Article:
Internet of Things technology is on the rise both at home and in the workplace, and will soon significantly impact and empower the way we live and work, writes Neil Bramley, B2B Client Solutions Business Unit Director, Toshiba Northern Europe
IoT solutions have arguably made a bigger splash in the consumer landscape than B2B to date, with connected fridges, cars and thermostats all resonating with the public.
The case for introducing IoT into the workplace is gaining in strength though, with solutions providers continuing to innovate and push the boundaries of what such technologies can achieve. The whole concept of IoT is that it can be anything organisations want and need it to be – all it takes is the right app or piece of code to be built around it. At this stage in its adoption though, many IT managers don’t necessarily understand the potential of IoT, while fears around data and network security persist, particularly in the wake of last year’s global cyber-attacks. However, such concerns aren’t projected to hold the market back for long, with IDC research predicting that global spending on IoT technologies is forecast to reach nearly $1.4 trillion by 2021.
The scope of IoT solutions is evolving to fuel this demand. Whereas stationary M2M solutions, such as sensors, kick-started the connected device market and remain popular, mobile IoT solutions provide vast opportunities across numerous sectors – helping to improve workflows, enhance interactions with staff and customers, and even improve the safety of workers. Key to this development is the introduction of peripherals to the workplace, which can be partnered with mobile gateway solutions to ensure cross-machine collaboration.
One natural example lies within the healthcare sector, where – from a consumer perspective – the fitness device market is already reaching a point of saturation. Looking at this from a professional angle, similar devices can be used to help doctors manage wellness rather than illness – with healthcare data being transmitted in real-time whether the ‘patient’ is at home or in hospital, medical professionals can continuously monitor vital signs such as heart rate and blood pressure, ensuring predictive diagnosis and the introduction of preventative measures at the earliest possible stage.
Elsewhere, peripherals like smart glasses (wearable display technology) can ensure a hands-free solution to workers across a range of roles – from oil rig workers to utility services. The manufacturing sector is one in which M2M already figures heavily – for example, machines on the production line can engage with one another so that, in case of a malfunction in one area, other machines are notified and can shutdown safely while the fault is attended to. Yet the ability to take this further through mobile IoT solutions can help companies to improve efficiency elsewhere – take for example a warehouse employee benefiting from smart glasses, ensuring they can scan products hands-free and more safely (and accurately) manage logistics.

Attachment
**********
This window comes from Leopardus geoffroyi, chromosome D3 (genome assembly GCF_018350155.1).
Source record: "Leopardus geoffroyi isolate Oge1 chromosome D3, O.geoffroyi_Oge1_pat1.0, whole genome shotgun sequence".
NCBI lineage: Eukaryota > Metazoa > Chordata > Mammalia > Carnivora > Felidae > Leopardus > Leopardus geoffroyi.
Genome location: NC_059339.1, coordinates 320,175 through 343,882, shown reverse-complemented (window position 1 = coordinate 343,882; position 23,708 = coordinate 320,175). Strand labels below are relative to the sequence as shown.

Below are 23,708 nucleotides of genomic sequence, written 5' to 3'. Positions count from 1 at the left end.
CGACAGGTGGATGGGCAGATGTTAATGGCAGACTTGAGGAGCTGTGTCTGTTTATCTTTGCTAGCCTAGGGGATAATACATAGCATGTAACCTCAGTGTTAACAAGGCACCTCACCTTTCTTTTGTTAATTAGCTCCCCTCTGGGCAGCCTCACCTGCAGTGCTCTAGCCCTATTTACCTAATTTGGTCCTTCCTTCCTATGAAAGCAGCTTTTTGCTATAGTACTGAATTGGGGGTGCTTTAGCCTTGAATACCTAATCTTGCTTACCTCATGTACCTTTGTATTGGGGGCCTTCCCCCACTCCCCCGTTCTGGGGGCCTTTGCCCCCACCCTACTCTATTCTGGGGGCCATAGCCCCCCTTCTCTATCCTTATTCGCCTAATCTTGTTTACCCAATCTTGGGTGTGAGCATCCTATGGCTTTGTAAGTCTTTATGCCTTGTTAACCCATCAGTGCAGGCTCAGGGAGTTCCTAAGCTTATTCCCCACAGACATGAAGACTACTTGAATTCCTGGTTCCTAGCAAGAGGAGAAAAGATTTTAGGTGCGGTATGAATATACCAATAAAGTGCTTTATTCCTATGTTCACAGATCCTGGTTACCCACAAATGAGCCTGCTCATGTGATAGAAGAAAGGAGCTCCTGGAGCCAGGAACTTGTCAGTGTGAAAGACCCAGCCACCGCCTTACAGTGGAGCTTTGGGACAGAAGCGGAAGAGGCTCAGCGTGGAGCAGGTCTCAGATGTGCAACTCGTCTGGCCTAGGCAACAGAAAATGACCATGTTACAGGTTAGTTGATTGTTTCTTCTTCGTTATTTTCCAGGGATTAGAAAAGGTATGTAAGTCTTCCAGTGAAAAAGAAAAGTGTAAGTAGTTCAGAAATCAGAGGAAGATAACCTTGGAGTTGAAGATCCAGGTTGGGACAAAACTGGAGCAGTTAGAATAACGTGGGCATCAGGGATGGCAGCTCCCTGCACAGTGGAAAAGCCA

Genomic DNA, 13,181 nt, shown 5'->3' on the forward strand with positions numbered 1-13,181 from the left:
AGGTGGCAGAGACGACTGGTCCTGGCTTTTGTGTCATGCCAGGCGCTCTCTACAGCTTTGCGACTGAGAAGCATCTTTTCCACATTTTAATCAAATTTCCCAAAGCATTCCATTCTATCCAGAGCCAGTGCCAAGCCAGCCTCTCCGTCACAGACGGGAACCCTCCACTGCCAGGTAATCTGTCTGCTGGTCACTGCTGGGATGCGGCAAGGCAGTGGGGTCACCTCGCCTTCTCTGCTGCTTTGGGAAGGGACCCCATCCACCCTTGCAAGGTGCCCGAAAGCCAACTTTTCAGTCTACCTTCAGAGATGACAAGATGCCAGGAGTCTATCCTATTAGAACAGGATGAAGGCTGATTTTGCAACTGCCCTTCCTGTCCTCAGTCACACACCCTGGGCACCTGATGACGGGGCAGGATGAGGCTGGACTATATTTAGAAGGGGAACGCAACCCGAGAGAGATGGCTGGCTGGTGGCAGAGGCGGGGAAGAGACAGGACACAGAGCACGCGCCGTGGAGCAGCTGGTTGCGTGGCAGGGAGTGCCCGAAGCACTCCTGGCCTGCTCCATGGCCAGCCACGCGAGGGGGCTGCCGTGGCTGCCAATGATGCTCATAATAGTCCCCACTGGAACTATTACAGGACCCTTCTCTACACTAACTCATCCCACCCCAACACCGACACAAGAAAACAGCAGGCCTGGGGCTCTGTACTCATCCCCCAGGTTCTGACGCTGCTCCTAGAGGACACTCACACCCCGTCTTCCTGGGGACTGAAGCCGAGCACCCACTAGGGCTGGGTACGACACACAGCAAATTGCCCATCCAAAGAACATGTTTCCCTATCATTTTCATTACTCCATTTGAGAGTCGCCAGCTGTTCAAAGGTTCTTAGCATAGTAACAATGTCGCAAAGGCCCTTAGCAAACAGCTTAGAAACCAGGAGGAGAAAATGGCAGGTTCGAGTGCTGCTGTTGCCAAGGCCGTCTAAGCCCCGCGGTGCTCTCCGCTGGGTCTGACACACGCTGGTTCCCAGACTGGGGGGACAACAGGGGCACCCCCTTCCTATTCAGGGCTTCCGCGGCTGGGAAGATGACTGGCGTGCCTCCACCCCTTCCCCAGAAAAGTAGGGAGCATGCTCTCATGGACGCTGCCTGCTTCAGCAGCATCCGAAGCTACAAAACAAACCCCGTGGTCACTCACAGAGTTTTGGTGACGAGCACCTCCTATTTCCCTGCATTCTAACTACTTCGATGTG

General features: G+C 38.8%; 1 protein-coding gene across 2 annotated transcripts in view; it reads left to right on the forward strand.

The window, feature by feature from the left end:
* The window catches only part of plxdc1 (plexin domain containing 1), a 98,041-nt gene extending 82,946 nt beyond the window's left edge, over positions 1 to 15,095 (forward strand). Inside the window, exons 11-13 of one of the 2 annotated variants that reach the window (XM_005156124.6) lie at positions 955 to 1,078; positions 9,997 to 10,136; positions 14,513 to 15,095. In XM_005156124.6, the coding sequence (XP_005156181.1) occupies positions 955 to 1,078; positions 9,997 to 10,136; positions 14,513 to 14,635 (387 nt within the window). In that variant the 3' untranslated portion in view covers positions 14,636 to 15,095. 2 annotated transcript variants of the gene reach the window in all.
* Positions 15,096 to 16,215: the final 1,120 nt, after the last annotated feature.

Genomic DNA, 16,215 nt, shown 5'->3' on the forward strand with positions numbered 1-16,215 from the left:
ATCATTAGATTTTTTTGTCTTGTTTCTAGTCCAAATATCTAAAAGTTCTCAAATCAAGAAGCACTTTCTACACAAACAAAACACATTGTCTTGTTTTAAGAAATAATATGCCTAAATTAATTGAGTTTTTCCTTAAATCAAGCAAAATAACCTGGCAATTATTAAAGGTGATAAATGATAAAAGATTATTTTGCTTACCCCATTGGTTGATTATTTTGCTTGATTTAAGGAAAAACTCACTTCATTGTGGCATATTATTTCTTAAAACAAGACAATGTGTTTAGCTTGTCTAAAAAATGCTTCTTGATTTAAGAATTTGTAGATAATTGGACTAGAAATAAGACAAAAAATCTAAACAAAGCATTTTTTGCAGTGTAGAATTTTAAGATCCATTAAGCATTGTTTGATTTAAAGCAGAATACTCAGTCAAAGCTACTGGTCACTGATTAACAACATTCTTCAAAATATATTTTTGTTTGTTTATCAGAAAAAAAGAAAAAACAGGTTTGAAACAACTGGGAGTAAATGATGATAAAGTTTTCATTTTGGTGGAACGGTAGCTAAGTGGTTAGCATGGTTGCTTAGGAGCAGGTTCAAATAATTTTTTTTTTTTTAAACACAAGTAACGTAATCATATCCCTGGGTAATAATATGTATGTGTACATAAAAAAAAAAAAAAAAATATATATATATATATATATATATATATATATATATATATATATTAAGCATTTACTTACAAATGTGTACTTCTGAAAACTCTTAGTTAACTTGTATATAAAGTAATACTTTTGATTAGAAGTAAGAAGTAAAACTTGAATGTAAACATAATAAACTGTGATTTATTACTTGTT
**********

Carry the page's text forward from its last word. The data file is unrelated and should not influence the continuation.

Beyond the devices themselves, operating systems will also play a crucial role in the progression of IoT in the professional world. Currently the focus is very much on writing software for iOS and Android – a smartphone-onus which again signifies the advanced stage of the consumer market. Yet the natural progression is for solutions providers to expand their focus to incorporate Windows 10 – this will serve as a catalyst in creating a greater number of solutions designed for professional use, which in turn will inspire more companies to turn their attention to developing IoT coding and apps to address different business needs.
It is only a matter of time until IoT becomes a major enabler for organisations across a number of sectors – with such game-changing potential, it’s important for IT managers to get ahead of the curve to understand how these technologies can empower their business.
About the author
Neil Bramley has worked for Toshiba for over 22 years, currently serving as B2B Client Solutions Business Unit Director, Northern Europe. He is responsible for the B2B PC and Solutions business in Northern Europe for both Partners and Clients across all Business Market Sectors, ensuring success commercially and organisationally, and, importantly, that the customer needs of today and tomorrow are met in the most effective manner.
With over 30 years’ experience in the IT industry, Neil previously worked at both Reseller and Distribution organisations where he attained an in-depth knowledge of Partner Businesses and onward service delivery to clients. Since 1995, Neil’s career at Toshiba has included work with Corporate, Public Sector and SMB organisations, as well as Channel Reseller and Distributor Partners and associated Business Management.